I was on my way to Hart House. Being rerouted around University Avenue wasn’t unusual; it was Graduation Day after all. I found my parking spot and continued on foot. Maybe it was my years living in Israel, maybe it was the news from Orlando, but I noticed a look on the face of a security guard by Robarts Library. “What’s going on?” “Well, we’re not really sure. There’s been a report of a masked gunman on campus.” Soon a helicopter started to hover in circles overhead. I decided to skip my appointment at Hart House.
My children have “lock down drills” at school. They are trained to put their backs to the wall, remain very still while a screen drops down over them, making it look as if no one is there. In my day there were fire drills in single file and tornado drills down to the school basement. Some congregants may remember hiding under desks for the bomb drills of the 50’s.
“Lo Tirtzach.” “Thou shalt not murder.” On Shavuot morning we heard Dr. Naim Dallal chant these words of the Ten Commandments. Using the Torah troupe from Baghdad, Dr. Dallal commemorates the Farhud, the pogrom he witnessed as a boy 75 years ago. One hundred and thirty Jews were murdered in the streets of Baghdad that day, because imported hatred from the West was unleashed, went unchecked. The Farhud marked the beginning of the end of the long and glorious Jewish civilization of Iraq. Today there isn’t a minyan to be found there, but here Dr. Dallal has taught his Torah troupe to his grandchildren.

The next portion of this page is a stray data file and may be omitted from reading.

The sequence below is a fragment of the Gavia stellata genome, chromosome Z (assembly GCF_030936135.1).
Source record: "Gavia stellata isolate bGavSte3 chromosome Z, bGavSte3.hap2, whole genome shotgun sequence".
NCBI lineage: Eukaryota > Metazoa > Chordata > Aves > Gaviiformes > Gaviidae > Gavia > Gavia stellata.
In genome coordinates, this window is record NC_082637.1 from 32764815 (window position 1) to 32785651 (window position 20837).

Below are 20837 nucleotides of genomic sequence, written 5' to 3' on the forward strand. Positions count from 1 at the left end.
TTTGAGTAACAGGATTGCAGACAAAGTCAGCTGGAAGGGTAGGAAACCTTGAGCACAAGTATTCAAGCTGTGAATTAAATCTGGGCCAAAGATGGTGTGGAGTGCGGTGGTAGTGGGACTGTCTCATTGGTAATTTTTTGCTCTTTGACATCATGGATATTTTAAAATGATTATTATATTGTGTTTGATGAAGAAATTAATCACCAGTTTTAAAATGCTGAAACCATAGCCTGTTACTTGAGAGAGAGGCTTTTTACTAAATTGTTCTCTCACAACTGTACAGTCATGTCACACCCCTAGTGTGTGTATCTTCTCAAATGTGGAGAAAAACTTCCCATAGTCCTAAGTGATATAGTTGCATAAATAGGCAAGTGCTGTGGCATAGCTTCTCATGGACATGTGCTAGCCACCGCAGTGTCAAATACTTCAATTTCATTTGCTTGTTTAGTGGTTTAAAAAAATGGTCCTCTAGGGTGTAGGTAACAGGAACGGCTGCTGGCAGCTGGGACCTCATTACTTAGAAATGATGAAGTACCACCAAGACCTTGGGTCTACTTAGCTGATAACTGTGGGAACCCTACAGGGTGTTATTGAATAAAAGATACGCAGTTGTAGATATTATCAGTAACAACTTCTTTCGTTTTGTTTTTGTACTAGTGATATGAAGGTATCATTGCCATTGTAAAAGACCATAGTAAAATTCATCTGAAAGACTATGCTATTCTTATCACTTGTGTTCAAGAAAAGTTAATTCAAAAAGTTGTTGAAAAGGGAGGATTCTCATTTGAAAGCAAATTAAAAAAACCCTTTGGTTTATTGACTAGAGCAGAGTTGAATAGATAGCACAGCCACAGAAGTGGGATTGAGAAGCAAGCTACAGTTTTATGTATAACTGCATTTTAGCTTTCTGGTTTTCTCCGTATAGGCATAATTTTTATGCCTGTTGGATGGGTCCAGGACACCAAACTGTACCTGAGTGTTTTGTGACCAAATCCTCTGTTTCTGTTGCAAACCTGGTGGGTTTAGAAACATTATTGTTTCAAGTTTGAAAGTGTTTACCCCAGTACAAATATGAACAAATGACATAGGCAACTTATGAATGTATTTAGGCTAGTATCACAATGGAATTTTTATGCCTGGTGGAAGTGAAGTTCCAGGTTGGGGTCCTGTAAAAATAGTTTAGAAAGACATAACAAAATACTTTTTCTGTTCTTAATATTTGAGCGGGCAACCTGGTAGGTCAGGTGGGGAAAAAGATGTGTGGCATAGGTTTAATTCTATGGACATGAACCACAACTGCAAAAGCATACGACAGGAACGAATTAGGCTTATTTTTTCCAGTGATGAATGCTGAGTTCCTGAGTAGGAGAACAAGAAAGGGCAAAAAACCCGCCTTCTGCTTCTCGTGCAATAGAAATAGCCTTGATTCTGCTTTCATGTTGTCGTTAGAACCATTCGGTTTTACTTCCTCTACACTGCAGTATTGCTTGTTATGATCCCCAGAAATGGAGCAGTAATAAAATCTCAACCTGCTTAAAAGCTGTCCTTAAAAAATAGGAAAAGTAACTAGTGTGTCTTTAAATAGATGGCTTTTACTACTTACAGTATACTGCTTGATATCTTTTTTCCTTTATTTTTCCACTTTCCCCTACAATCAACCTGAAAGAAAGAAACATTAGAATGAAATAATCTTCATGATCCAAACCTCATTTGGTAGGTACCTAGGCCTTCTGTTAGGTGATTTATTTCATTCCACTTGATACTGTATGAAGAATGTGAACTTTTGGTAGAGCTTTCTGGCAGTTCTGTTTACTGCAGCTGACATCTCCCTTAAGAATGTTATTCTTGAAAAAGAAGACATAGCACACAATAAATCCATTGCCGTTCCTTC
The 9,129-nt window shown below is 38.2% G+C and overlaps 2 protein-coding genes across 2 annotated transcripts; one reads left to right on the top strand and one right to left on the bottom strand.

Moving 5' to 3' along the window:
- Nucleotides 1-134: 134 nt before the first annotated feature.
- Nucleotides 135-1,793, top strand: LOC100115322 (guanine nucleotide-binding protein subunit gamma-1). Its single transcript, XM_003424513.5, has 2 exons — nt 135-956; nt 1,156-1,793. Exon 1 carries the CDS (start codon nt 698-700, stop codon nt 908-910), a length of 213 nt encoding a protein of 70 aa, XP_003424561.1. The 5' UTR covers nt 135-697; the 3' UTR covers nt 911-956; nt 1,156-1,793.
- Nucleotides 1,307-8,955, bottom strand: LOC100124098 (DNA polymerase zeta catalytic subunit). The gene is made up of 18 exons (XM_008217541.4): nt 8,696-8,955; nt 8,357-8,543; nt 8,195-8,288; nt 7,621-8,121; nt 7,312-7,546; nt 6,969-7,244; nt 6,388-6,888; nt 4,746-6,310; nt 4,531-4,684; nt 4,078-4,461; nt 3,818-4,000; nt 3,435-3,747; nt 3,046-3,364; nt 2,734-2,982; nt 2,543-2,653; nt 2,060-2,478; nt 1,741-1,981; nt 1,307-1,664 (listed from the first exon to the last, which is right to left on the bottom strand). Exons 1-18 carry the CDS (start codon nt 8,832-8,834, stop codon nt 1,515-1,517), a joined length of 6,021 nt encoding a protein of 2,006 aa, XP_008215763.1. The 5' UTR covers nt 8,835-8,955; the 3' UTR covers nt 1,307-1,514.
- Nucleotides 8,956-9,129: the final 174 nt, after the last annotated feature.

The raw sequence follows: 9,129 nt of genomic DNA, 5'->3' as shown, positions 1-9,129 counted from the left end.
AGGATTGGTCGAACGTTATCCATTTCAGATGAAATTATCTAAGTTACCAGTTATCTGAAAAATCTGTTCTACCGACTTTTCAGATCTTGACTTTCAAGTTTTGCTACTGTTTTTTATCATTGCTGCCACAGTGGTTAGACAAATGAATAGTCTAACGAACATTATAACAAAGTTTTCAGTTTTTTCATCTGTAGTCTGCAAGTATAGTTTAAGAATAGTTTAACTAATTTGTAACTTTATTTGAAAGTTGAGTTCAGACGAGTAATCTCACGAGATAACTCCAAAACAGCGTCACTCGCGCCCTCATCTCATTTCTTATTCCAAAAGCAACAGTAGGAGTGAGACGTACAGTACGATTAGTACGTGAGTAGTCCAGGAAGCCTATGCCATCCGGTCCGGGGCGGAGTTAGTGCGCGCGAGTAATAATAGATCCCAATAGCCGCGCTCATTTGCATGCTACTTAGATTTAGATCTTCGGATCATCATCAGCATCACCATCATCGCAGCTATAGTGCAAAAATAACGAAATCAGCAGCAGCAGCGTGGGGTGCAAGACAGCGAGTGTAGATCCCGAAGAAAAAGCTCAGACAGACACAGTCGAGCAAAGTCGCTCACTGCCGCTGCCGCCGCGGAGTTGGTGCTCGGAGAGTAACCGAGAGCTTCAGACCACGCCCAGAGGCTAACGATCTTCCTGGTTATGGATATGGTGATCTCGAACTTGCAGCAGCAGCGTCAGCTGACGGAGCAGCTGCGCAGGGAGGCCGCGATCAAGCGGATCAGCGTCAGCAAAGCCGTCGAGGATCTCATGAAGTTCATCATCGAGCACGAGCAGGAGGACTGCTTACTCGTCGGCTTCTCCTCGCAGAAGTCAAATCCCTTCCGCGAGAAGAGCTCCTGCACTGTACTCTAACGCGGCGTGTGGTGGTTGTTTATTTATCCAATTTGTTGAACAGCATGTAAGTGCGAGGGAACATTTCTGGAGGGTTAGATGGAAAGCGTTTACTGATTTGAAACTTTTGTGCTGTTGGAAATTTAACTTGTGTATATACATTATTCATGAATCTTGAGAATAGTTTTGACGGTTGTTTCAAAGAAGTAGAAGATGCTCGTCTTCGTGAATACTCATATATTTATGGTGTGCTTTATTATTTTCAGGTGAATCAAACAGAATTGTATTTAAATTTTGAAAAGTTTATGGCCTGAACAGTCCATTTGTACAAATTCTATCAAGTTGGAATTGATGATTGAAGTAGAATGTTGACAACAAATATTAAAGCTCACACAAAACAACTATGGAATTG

“Lo Tirtzach.” Two clear words. It shouldn’t take a revelation at Sinai to know them. It shouldn’t take The All-Powerful God to teach them. But clearly, it does.
What is the Source of our Security?
Laws and law enforcement must protect us from guns and hateful speech. Sorrowful platitudes are now insulting to the innocent dead and to those who mourn them. Saying “this is the way it is these days” is unacceptable. It shouldn’t take an Orlando massacre to trigger a change, but finally, it seems, enough people are angry enough to stand up and demand a change.
The Psalmist asks, “I lift up my eyes to the mountains, what is the Source of my help?” The Source that leads to man-made laws and protocols, the Source that leads to vigilant protection of and real love for fellow citizens, is the Voice we heard at Mount Sinai. May this Voice stir in us a love strong enough to conquer hate. May this Voice rise up in us to show that courage overcomes fear. May this Voice soothe the souls of the slain and comfort to the teeming numbers of broken-hearted.
*It would be unwise to share Holy Blossom’s current and future security systems, congregants should know that our Renewal Project leadership has invested significant resources in developing advanced security for our future building.